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Times Are Tough for Bay Area Construction. Here's Why.

Want to get a jump-start on upcoming deals? Meet the major San Francisco players at one of our upcoming events!

Cranes may be all over the city, but local construction vets say it's harder than ever to get projects to pencil out. That was the consensus of the pros at Bisnow's 2nd Annual Residential Real Estate Summit this week at the Intercontinental.

Suffolk Construction president Andy Ball told attendees his firm has a $1.5B Bay Area backlog, with close to 3,000 residential units under construction. But he says it's tough to make a lot of projects work—especially during these good times in the market, citing labor availability as the single greatest driving factor in price escalation.

TNDC director of housing development Katie Lamont says there's an underfunded system of developing and financing affordable housing, and middle income isn't well served. So in the past few years, TNDC has resorted to partnering with market rate developers to get more affordable units off the ground. It did just that at Related's Transbay 8 site.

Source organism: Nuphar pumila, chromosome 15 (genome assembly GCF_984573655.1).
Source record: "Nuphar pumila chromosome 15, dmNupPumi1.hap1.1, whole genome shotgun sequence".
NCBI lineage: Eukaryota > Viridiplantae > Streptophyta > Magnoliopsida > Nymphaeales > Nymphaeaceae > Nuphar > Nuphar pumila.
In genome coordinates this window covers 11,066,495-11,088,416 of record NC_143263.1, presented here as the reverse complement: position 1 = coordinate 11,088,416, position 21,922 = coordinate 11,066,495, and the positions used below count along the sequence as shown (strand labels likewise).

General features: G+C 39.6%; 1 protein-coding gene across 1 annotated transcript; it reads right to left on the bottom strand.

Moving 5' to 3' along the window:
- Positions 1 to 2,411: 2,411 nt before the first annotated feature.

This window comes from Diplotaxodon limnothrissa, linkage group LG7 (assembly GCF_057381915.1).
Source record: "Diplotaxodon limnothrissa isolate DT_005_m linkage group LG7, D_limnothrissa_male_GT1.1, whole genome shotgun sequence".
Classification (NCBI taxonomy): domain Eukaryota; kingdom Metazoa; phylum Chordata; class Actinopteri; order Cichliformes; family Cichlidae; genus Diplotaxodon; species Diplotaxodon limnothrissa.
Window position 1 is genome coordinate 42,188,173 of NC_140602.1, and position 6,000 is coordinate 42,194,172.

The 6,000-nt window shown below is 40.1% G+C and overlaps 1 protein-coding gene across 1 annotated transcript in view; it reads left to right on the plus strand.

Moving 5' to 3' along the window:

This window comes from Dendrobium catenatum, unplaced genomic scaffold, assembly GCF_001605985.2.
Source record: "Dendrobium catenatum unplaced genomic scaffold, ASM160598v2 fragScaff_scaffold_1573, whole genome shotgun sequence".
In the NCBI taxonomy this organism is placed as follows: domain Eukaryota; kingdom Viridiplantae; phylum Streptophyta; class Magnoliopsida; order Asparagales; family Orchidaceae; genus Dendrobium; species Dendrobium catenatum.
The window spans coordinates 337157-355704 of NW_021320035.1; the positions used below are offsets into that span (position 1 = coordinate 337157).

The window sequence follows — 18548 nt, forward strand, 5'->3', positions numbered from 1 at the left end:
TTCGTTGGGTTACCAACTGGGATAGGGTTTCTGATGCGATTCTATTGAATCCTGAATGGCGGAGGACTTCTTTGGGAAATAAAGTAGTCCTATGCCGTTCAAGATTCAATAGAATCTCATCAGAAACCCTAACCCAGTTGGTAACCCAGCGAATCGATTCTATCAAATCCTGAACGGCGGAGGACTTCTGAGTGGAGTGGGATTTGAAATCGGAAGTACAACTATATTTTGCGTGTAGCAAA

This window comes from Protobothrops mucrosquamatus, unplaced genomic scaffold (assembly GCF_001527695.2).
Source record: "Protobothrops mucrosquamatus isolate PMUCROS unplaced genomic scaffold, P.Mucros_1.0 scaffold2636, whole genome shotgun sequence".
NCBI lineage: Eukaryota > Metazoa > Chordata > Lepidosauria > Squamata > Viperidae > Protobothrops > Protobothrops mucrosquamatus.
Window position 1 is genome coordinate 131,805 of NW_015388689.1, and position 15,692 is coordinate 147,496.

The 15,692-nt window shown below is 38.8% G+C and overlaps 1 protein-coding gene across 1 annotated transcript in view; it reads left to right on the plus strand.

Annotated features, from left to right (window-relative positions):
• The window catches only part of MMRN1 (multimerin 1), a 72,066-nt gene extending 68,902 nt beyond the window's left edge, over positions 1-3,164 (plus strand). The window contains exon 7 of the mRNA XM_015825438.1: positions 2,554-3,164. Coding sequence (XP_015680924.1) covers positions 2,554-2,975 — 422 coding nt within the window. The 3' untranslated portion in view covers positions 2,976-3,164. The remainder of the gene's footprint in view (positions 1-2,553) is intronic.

HKS associate principal Tom Sprinkle says the logistics of getting to work every day are important when it comes to housing locations. He says getting projects off the ground today is hard; once zoning, land constraints and construction costs, political strategy and site capacity are factored in, not all these deals pencil.

Lend Lease SVP Bruce Berardi agrees projects are challenging to figure out today, especially with cost escalations. What helps is getting on board early to bring on the designers and developers. He suggests spending money as soon as you can on studies to figure out as much as you can about the project in order to be proactive.

Mayor's Office of Economic Workforce Development project director Sarah Dennis-Phillips thinks the only solution to alleviate the housing crisis is to build more of everything at every level.

Essel Environmental Engineering & Consulting president Nik Lahiri, who moderated, asked Sarah about the city's acquisition fund that will leverage private capital. Sarah says the accelerated fund could be used to quickly secure rent controlled buildings that are at risk of being flipped. She's targeting an initial seed fund of $30M starting next February and is actively fundraising.